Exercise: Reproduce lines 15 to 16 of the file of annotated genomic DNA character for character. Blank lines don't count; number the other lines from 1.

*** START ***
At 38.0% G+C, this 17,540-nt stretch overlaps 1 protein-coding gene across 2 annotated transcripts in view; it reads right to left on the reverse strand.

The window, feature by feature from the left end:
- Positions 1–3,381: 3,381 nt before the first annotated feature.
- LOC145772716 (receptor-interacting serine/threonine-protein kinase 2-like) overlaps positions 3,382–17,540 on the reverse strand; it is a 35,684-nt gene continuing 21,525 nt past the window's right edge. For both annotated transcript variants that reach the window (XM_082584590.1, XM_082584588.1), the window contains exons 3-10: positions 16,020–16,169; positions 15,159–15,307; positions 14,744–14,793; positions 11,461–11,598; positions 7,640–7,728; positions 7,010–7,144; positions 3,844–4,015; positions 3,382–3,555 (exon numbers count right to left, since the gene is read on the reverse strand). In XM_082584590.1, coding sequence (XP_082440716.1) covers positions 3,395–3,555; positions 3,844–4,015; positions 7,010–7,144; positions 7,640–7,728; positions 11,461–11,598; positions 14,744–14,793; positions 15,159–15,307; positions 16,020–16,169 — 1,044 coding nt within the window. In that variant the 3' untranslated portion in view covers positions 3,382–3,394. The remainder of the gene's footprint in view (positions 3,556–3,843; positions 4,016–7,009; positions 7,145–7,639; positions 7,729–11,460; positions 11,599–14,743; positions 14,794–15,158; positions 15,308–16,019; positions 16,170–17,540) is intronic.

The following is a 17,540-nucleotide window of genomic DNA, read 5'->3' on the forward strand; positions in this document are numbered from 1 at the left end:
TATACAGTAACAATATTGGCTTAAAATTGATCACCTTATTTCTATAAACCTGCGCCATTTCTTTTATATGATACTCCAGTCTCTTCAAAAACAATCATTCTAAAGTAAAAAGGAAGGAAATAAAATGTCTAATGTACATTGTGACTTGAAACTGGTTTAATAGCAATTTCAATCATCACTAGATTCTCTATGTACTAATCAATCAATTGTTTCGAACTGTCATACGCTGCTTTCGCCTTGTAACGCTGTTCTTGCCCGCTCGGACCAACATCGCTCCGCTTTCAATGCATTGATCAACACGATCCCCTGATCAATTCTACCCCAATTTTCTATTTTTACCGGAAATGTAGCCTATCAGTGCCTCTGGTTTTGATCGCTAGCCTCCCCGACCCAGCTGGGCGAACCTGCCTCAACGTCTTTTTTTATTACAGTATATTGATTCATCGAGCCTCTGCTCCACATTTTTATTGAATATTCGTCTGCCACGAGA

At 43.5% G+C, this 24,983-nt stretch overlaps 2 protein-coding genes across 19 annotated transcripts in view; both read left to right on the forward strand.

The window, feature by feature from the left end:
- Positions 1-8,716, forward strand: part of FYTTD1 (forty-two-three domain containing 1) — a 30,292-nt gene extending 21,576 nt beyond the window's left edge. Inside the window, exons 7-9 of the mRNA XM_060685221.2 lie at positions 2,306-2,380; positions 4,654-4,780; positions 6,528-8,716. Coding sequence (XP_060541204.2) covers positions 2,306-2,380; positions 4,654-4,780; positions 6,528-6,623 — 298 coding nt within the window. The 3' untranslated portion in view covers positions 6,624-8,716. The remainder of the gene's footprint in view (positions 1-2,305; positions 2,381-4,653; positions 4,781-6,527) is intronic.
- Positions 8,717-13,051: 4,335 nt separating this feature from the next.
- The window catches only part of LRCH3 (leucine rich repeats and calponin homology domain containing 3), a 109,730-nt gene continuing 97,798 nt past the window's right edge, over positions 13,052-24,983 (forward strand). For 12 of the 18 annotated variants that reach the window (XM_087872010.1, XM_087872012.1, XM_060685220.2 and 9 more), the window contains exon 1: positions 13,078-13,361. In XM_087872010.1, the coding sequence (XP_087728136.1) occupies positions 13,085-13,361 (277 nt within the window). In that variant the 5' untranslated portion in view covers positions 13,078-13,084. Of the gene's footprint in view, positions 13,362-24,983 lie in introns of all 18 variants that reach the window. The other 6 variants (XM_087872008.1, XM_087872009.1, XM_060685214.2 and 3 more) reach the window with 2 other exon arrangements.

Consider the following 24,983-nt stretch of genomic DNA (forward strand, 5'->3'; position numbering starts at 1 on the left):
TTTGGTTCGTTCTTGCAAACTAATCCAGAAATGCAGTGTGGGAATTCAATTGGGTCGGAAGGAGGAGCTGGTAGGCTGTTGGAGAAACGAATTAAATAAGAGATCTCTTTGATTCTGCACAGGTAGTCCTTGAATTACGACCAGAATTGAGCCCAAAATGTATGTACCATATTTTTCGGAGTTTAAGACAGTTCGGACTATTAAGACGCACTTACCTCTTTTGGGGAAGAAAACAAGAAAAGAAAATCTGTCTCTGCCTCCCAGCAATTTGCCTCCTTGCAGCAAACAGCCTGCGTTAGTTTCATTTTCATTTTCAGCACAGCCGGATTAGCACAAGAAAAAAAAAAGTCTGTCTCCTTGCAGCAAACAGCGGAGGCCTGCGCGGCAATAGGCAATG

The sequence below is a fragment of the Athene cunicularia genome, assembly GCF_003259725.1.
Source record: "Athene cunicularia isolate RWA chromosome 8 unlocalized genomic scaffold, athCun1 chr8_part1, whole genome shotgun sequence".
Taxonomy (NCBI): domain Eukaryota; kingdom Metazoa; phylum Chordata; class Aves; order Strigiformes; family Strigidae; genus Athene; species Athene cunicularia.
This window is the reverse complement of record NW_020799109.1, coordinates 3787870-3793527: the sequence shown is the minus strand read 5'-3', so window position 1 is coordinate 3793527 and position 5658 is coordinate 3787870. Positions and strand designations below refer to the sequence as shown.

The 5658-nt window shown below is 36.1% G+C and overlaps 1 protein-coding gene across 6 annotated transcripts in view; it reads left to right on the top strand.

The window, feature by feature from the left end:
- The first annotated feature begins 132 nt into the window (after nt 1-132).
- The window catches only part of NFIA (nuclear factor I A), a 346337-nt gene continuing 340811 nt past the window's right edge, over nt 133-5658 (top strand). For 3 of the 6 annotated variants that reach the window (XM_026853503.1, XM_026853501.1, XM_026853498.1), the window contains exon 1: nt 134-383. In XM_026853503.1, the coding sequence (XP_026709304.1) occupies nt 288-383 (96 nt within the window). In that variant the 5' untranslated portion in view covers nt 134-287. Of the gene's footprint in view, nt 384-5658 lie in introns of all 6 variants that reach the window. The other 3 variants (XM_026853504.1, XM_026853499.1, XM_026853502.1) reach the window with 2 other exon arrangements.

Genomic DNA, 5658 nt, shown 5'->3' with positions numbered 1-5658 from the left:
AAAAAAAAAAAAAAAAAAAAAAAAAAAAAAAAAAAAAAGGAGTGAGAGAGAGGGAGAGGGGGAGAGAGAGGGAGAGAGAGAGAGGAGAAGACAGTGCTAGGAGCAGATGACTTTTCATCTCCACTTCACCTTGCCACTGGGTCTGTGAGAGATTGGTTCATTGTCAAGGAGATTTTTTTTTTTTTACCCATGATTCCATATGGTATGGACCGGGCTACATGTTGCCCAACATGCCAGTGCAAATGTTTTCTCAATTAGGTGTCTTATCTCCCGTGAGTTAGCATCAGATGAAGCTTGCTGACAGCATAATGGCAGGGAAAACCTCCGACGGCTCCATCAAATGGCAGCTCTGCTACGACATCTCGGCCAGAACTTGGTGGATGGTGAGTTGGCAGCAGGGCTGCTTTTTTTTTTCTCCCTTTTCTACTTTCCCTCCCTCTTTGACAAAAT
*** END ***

Source record: "Athene cunicularia isolate RWA chromosome 8 unlocalized genomic scaffold, athCun1 chr8_part1, whole genome shotgun sequence".
Taxonomy (NCBI): domain Eukaryota; kingdom Metazoa; phylum Chordata; class Aves; order Strigiformes; family Strigidae; genus Athene; species Athene cunicularia.